Rocktober 2011's SK Flavor of the Month - Rose Madder
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Anyway, this month we'll be finishing out King's... what? Feminist cycle? That sounds condescending and I don't mean for it to. But he was on some kind of vibe when he put out Gerald's Game, Dolores Claiborne, Insomnia and then Rose Madder back-to-back-to-back-to-back.
I have to admit, Rose Madder is one of the few King books I've quit in the past (the other being Cujo). In fact, I barely remember what Rose Madder is about. I'm kind of looking forward to the re-read.
I won't be starting for a couple of weeks. I still have a bit of Insomnia left (pun intended) and then I have to read an ER book, but that should be a quickie.
But Rose just saw the painting. From memory, here is where my troubles begin...
Anyway, Rose Madder was a sensational read! And I would put it in my top 10 probably around #7. (that King's works)
I've just read about Rose's trip through the temple (this is where I gave up last time) and it just feels like 'what was that all about then?', but I will soldier on.
So far it's a very slow buildup. I'm a quarter or a third of the way through and while the tension is building, but no horror or supernatural except the painting has changed the smallest bit.
I think oldstick's observation is interesting. Right now I can't imagine feeling sorry for Norman.
#8 - Whatever your feeling on this book, do read others! King is so worth reading.
I've been thinking... aside from the painting, the book reminds me (in a good way) of Stephen King's take on the slasher genre (especially Halloween). I think I would have liked the book better if that is all there was to it.
#6 - You have a bigger heart than me. Regardless of his past I never stopped hating on Norman. Like you, I didn't much care for the epilogue. Really, I didn't care for the supernatural elements at all. I would have been happier I think, if the painting and everything about it were ditched and the novel were just a straight-ahead thriller.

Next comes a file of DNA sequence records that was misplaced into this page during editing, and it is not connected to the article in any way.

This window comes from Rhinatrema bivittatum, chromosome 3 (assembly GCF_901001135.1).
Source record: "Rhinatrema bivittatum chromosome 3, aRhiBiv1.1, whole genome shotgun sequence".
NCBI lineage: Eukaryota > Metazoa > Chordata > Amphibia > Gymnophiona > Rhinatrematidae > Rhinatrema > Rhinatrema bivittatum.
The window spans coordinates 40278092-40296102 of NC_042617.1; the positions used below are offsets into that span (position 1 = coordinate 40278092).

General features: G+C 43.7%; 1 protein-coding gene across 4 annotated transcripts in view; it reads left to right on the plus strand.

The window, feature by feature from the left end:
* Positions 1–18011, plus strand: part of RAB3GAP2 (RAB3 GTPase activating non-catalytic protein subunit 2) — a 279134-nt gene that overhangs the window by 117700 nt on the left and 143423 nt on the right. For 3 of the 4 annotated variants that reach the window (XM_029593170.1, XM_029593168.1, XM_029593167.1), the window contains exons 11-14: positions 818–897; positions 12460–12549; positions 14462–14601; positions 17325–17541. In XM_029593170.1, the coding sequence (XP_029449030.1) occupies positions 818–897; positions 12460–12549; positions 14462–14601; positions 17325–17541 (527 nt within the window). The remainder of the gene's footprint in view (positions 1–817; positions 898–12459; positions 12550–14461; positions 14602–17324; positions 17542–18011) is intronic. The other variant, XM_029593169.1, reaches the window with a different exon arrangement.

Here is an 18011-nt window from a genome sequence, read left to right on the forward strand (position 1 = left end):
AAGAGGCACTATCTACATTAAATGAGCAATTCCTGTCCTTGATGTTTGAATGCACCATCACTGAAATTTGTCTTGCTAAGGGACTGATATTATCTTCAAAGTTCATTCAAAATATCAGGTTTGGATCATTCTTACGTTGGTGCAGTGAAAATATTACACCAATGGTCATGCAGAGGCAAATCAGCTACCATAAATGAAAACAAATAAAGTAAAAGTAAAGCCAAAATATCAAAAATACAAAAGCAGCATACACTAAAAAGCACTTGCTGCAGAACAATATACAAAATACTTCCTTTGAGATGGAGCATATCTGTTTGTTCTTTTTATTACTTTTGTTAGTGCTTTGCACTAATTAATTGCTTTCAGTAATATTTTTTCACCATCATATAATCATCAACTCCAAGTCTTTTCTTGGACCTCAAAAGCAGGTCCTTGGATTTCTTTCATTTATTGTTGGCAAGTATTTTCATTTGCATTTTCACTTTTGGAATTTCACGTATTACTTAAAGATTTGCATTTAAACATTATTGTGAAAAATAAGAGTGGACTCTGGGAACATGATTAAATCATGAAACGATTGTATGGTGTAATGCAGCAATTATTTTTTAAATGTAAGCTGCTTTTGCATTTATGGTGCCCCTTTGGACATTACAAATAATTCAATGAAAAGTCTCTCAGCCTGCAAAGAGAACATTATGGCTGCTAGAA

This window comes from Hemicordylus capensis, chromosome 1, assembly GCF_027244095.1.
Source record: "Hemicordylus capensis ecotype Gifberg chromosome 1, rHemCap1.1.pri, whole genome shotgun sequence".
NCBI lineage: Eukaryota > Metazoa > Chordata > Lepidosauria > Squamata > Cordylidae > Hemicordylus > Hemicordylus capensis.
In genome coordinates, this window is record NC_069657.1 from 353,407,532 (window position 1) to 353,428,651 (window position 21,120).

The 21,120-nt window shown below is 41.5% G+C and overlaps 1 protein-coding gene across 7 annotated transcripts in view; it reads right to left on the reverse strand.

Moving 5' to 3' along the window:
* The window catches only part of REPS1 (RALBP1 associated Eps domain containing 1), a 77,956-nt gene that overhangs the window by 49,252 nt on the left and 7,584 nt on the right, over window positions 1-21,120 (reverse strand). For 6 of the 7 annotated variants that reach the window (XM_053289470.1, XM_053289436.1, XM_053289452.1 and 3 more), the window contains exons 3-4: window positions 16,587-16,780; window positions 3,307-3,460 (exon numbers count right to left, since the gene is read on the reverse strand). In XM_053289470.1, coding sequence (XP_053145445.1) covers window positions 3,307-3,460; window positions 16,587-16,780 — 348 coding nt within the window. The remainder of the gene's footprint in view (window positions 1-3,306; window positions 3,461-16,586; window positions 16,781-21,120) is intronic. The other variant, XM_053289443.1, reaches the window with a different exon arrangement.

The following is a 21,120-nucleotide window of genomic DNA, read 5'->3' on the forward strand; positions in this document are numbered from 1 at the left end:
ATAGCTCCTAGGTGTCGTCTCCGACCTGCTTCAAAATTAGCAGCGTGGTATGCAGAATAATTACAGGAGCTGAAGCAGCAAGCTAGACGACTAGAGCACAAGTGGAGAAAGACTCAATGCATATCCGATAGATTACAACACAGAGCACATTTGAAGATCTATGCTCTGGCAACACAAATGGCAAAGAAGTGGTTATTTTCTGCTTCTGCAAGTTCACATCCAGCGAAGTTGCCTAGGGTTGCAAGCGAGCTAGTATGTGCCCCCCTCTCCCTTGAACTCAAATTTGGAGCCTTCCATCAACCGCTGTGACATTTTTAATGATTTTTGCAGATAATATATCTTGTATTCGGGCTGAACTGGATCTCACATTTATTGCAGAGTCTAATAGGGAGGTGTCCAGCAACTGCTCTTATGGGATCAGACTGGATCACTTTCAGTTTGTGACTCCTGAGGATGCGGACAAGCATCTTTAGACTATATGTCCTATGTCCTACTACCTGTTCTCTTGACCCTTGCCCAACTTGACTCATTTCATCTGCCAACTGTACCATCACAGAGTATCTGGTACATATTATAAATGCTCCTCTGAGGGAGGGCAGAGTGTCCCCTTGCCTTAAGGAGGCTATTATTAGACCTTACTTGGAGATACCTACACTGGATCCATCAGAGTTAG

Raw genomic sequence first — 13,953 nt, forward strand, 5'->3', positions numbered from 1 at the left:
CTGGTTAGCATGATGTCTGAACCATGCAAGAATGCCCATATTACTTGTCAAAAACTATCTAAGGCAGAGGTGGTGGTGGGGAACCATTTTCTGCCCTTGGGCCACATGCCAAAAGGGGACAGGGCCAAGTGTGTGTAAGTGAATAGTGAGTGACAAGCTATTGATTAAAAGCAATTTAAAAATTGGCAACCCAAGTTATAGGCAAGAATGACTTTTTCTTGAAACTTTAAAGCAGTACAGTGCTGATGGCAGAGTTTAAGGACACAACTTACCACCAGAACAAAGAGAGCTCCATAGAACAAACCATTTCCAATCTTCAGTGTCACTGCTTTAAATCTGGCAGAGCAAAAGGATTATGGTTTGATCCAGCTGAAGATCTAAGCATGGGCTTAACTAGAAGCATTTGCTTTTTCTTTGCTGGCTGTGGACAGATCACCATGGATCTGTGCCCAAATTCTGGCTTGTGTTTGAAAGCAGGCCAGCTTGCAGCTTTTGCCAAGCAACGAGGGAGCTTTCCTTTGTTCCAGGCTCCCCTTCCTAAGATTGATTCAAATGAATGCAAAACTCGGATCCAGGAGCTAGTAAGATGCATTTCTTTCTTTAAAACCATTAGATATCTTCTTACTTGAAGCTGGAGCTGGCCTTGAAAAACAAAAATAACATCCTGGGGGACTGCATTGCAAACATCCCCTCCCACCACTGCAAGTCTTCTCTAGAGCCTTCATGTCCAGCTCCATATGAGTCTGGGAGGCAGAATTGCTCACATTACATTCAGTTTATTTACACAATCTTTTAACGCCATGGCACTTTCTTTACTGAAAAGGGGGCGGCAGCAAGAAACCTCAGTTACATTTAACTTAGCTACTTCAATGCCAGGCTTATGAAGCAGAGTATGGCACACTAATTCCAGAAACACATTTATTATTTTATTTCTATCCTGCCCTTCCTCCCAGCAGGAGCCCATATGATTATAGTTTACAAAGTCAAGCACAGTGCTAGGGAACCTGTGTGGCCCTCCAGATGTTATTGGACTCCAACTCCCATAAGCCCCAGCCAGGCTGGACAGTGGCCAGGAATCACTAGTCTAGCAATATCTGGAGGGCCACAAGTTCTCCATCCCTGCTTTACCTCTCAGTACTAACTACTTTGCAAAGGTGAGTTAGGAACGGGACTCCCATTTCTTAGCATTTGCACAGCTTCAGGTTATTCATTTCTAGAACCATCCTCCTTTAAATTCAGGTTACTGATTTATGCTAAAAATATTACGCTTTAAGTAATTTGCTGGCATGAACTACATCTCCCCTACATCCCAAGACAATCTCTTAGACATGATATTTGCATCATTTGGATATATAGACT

Yup, xDH was not a horror or true crime type of guy. He would have never told me what not to read (I'm not very good at minding, anyway), but he'd shake his head & walk off.
Being inside Norman's mind bothers me a lot. I know this guy is a psychotic antisocial murderer, but if even one guy in the world actually feels this way about women, it is one too many!
I skimmed over a lot in the temple. I remember the myths about the river of forgetfulness, the pomagranite seeds and sacrificing virgins to the Minotaur in his maze. The inside of the maze is the underworld, death. Anyone else see any other myths that I missed?
Can we ever put a name on the goddess and what the leprous disease is on her body? I know very old statues get a patchy sort of decay that looks like leprosy.
I have read and hugely disliked Gerald's Game. It's not one I would ever reread.
The part of the book from the height of the action to the end of the book was quite long, and I was losing interest in this part.
I wasn't totally behind the painting subplot either, there was enough tension and horror just in the Norman-Rosie relationship without bringing that in. But, on the whole, I was interested enough to keep reading and to see how it all played out.
What usually happens in these stories is that the ex does catch up with her and there are some scary scenes but all is well in the end. Women who leave violent partners often have very different experiences - it's much harder, and often there are children with them. Throw in the painting, which is now changing, and it's even worse. I'm hoping the book proves me wrong.
NO ending is going to make me change my mind about the book as a whole. Godawful. And it barely reads like a Stephen King book, more like he's gotten someone to write it for him. The clumsy fantasy-feminist elements are atrocious, muddled, ill thought out and badly done in every possible way. Take those away and you have 'Sleeping with the Enemy', which is - if you've ever spoken with real victims of domestic violence - pure fantasy, and therefore insulting.
King has spoken about how he doesn't understand authors who write a book every few years. King at his worst shows why that's not a bad idea - a lot of his worst novels seem like unfinished articles, as if he's trying things out. Still, for that us readers also get the good stuff, which is amazing.